Blog topic #4, August 3, 2021
For many, when the word ‘Amish’ is mentioned, we envision an idyllic, green Pennsylvania countryside…horse-drawn buggies, a simpler world, farming, religion, fine handmade wood furniture and an aversion to technology.
From the outside looking in, I believe the source of most of our curiosity lies in their customs, values, beliefs — especially their thoughts and behaviors surrounding technology. For those of us who cannot live without our palms gripping our phones 24/7 and rely on computers for our livelihood, it is a wild concept to fathom. It is curious to imagine a world within our world where this is simply not the case. We cannot compute that there is a thriving society that chooses to rarely embrace technology — that doesn’t know classic, beloved songs, movies everyone has watched, or are aware of the latest news. The Amish community are a prime example of a group of a community who willingly and decidedly chose to rarely embrace digital technology, thus creating a digital divide between us and them.
What lies in this aversion?
According to an article in NPR titled “Amish Community Not Anti-Technology, Just More Thoughtful,” author Jeff Brady argues that the Amish aren’t totally averse to technology — they are just cautious on the impact it will have on their community and relationships.
“Many outsiders assume the Amish reject all new technology. But that’s not true…The difference between Amish people and most other Americans is the deliberation that takes place before deciding whether to embrace a new technology. Many Americans assume newer technology is always better, and perhaps even inherently good.”
Brady continues, “In Lancaster County, the Amish population is OK with using electricity, but they reject the grid that brings it into most Americans’ homes. That’s because they want to maintain a separation from the wider world.”
They do not want to be too embedded in worldly things, and they want to remain focused on their faith and God. Technology, they feel, can detract from this.
An article from The Guardian interviewed an Amish man, Daniel Weaver, on his lifestyle and choices. The author, Ian Birrell, writes about Weaver:
“[He] does not vote, drive a car, read a paper, listen to music, watch sport of any kind, own a mobile phone or use a computer…Instead, he has returned to the Amish tradition of farming, enjoying a homespun lifestyle that eschews things the rest of us take for granted — from televisions to trouser belts, in case they distract from a devotion to God.”
Jeff Smith, a writer for the Washington Post, writes in an opinion piece that the Amish community and family groups will discuss if the technology will benefit them, and they vote on if they will assimilate the technology into their lives. They are cautious, which is the opposite of how most Americans view technology — we covet it, acquire it instantly and form a reliance on it. The Amish do not.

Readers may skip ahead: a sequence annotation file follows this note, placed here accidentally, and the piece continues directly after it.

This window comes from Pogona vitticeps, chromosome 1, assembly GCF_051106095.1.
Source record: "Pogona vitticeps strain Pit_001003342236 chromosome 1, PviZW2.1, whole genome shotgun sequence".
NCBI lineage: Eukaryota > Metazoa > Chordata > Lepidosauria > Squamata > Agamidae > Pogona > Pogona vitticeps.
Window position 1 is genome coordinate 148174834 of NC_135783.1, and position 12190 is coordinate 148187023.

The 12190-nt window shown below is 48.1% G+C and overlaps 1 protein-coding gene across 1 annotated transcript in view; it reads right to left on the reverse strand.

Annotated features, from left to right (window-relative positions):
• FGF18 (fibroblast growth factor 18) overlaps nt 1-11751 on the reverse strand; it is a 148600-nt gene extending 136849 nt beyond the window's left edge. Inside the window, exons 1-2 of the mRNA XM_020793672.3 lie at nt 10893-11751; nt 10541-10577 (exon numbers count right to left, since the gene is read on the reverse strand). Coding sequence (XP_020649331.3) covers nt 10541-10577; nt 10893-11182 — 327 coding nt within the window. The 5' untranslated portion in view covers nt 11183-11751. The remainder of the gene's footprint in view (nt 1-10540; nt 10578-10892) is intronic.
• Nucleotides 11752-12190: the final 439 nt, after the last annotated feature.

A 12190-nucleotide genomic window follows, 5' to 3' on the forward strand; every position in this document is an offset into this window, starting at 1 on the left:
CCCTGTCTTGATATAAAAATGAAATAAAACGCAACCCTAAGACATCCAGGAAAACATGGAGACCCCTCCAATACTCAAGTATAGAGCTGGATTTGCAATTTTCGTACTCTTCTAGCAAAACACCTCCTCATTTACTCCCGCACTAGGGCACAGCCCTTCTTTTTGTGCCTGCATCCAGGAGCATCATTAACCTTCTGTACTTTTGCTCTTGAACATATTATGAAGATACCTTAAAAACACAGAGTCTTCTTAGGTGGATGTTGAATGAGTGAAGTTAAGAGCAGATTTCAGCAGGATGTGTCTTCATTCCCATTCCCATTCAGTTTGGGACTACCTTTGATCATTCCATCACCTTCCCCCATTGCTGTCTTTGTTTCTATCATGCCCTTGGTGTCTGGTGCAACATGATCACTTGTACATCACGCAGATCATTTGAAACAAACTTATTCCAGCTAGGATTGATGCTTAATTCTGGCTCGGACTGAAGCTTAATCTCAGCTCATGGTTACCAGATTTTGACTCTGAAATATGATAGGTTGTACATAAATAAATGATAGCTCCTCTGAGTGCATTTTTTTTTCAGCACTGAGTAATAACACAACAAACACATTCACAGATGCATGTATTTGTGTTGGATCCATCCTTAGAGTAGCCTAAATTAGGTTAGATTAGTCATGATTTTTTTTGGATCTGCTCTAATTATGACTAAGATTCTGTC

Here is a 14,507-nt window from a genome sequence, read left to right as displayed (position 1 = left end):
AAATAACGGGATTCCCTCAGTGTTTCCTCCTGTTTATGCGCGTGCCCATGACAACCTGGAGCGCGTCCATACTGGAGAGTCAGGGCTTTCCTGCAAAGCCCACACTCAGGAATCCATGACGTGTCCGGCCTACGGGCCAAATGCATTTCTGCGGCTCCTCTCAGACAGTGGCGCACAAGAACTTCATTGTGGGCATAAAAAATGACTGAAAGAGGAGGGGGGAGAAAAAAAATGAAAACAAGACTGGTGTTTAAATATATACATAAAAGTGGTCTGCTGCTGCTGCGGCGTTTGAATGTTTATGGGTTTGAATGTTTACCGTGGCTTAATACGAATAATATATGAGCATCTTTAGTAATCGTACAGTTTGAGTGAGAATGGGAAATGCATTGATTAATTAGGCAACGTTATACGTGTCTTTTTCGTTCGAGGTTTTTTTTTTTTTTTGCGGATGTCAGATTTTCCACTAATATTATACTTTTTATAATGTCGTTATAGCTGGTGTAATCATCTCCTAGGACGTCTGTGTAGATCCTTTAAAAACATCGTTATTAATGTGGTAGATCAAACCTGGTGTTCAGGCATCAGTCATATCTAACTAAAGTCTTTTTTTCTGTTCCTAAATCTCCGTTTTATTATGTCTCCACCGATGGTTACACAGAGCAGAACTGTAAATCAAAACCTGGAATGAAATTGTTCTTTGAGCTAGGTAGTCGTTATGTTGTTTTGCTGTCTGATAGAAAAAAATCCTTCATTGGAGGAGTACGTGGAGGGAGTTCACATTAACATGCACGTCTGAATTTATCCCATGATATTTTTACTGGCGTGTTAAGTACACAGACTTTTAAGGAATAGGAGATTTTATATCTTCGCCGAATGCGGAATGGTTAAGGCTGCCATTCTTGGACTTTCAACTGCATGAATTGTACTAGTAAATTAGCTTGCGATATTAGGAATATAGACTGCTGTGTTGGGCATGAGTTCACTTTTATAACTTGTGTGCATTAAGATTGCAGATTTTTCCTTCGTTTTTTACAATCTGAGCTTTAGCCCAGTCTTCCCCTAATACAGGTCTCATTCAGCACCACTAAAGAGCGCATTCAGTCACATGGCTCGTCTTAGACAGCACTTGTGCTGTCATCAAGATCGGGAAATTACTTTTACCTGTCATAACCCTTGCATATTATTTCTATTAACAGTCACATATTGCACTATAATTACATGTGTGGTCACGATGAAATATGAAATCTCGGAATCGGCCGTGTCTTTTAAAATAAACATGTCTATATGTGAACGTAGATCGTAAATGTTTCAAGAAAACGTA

“When a church member asks to use a new technology, the families discuss the idea and vote to accept or reject. The conversation centers on how a device will strengthen or weaken relationships within the community and within families…one of the church members wanted to purchase a hay baler that promised to be more efficient, even as it enabled him to work alone. The members discussed the proposal — yes, the new machine might increase productivity, but how would community connections be affected if he began haying without the help of others, and what would happen if his neighbors adopted the same technology? The risk to social cohesion, they decided, wasn’t worth the potential gains,” Smith writes.
Smith ends his argument with a nugget of wisdom that we can all take with us. Yes, the Amish are divided from the outside world in many ways. However, there may be some goodness and truth in what they practice — some advice we can all be reminded of.
“Americans will never abandon technology for a horse-and-buggy life, but millions of us have begun weighing the costs of constant connectivity. When pondering how to strike the right balance, we might do well at least to pause and consider taking a personal version of the Amish approach. “Go visiting” to see an older relative, invite a neighbor for a meal, spend an evening with a loved one just talking — no glowing screen in your pocket or on your lap or in your hand begging for attention. There’s a reason people have been connecting like this for eons: It’s good for them.”
Perhaps the Amish are not connected to technology — they are connected to one another instead.
Brady, J. (2013, September 2). Amish community not anti-technology, just more thoughtful. NPR. https://www.npr.org/sections/alltechconsidered/2013/09/02/217287028/amish-community-not-anti-technology-just-more-thoughful.
Guardian News and Media. (2018, December 15). ‘Our faith will be lost if we adopt TECHNOLOGY’: Can the Amish resist the modern world? The Guardian. https://www.theguardian.com/society/2018/dec/15/faith-lost-if-adopt-technology-amish-resist-modern-world.
Smith, J. (2020, February 18). Opinion | The Amish use TECH differently than you Think. we should emulate them. The Washington Post. https://www.washingtonpost.com/opinions/to-learn-how-to-practice-humane-technology-look-to-the-amish/2020/02/17/c79fa0ba-36fc-11ea-bf30-ad313e4ec754_story.html.